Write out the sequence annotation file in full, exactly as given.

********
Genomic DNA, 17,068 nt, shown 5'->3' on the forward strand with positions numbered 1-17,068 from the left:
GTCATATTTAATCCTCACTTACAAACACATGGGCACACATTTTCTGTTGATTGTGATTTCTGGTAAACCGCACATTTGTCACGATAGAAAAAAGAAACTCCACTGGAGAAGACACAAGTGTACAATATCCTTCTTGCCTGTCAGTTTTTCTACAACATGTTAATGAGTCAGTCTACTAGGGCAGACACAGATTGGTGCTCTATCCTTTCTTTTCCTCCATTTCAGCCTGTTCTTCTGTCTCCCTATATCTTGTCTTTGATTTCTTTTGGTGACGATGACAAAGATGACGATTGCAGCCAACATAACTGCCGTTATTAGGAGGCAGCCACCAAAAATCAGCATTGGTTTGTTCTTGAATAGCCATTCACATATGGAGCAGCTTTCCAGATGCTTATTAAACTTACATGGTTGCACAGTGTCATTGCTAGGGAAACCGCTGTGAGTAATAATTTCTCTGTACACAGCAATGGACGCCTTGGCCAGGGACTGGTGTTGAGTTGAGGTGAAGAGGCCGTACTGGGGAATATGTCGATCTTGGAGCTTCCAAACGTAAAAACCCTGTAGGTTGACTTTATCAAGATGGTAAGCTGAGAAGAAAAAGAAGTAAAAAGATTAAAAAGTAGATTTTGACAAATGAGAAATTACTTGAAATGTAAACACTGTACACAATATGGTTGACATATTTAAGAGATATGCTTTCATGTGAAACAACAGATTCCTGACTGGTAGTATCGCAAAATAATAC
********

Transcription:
Genomic DNA, 17,068 nt, shown 5'->3' on the forward strand with positions numbered 1-17,068 from the left:
GTCATATTTAATCCTCACTTACAAACACATGGGCACACATTTTCTGTTGATTGTGATTTCTGGTAAACCGCACATTTGTCACGATAGAAAAAAGAAACTCCACTGGAGAAGACACAAGTGTACAATATCCTTCTTGCCTGTCAGTTTTTCTACAACATGTTAATGAGTCAGTCTACTAGGGCAGACACAGATTGGTGCTCTATCCTTTCTTTTCCTCCATTTCAGCCTGTTCTTCTGTCTCCCTATATCTTGTCTTTGATTTCTTTTGGTGACGATGACAAAGATGACGATTGCAGCCAACATAACTGCCGTTATTAGGAGGCAGCCACCAAAAATCAGCATTGGTTTGTTCTTGAATAGCCATTCACATATGGAGCAGCTTTCCAGATGCTTATTAAACTTACATGGTTGCACAGTGTCATTGCTAGGGAAACCGCTGTGAGTAATAATTTCTCTGTACACAGCAATGGACGCCTTGGCCAGGGACTGGTGTTGAGTTGAGGTGAAGAGGCCGTACTGGGGAATATGTCGATCTTGGAGCTTCCAAACGTAAAAACCCTGTAGGTTGACTTTATCAAGATGGTAAGCTGAGAAGAAAAAGAAGTAAAAAGATTAAAAAGTAGATTTTGACAAATGAGAAATTACTTGAAATGTAAACACTGTACACAATATGGTTGACATATTTAAGAGATATGCTTTCATGTGAAACAACAGATTCCTGACTGGTAGTATCGCAAAATAATAC